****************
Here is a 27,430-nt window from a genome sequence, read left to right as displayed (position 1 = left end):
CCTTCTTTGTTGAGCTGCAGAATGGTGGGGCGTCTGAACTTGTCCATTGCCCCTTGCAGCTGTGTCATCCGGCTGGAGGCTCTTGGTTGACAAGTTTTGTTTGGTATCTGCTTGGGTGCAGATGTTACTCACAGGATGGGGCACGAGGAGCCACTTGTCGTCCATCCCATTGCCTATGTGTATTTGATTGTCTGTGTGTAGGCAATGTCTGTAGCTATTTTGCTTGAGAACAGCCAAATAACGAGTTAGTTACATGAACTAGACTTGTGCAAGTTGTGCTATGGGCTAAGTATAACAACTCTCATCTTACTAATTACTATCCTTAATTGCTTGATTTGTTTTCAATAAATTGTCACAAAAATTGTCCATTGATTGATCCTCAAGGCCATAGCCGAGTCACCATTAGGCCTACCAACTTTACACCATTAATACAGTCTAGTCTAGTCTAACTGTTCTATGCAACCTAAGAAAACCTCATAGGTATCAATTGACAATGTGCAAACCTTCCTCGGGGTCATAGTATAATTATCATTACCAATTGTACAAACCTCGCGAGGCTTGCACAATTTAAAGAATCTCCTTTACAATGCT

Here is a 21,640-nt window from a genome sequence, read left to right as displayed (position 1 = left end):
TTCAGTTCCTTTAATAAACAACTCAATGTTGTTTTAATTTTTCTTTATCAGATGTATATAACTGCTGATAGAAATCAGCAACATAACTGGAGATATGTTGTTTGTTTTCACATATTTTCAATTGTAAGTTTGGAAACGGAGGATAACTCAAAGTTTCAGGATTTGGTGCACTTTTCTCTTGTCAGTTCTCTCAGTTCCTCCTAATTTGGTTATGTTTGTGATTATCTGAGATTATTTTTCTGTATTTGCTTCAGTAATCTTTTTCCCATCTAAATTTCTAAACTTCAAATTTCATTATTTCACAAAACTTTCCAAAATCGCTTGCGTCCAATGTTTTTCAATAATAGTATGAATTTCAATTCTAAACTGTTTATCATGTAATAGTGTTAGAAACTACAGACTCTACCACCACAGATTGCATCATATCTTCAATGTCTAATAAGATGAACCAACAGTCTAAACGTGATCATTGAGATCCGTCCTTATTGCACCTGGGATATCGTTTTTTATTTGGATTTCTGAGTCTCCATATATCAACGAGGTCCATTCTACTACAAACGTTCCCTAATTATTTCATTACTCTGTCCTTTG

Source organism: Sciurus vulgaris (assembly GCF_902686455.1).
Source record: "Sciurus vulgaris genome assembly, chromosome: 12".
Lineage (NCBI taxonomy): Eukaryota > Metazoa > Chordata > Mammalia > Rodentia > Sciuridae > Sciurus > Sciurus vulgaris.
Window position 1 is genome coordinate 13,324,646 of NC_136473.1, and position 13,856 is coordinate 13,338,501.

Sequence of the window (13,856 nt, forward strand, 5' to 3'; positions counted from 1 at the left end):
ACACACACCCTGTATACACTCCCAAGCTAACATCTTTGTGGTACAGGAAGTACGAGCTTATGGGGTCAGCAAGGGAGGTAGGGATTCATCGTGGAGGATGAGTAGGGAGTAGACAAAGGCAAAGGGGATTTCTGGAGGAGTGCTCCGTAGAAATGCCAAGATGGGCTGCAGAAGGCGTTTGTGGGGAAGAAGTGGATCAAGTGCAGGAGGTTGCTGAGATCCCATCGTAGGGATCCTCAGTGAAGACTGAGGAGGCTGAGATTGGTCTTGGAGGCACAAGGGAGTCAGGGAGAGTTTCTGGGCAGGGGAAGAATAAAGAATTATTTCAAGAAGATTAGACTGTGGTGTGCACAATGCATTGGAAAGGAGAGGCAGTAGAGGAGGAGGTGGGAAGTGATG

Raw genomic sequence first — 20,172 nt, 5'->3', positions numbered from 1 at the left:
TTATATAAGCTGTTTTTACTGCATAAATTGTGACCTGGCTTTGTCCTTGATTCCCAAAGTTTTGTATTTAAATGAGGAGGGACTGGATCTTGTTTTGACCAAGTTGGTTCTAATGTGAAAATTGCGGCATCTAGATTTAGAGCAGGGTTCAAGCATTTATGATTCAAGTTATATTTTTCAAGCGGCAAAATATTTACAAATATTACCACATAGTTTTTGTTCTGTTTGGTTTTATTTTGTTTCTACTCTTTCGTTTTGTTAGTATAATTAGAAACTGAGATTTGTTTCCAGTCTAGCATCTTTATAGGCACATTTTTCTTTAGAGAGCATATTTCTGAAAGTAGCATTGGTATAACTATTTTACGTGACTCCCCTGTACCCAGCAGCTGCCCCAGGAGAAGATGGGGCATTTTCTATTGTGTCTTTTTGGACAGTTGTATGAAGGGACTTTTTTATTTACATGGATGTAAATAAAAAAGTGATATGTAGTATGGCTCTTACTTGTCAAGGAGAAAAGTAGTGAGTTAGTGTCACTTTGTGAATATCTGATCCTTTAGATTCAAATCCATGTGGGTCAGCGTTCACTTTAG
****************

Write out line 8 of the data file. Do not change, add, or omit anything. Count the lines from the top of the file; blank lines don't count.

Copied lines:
Window position 1 is genome coordinate 13,324,646 of NC_136473.1, and position 13,856 is coordinate 13,338,501.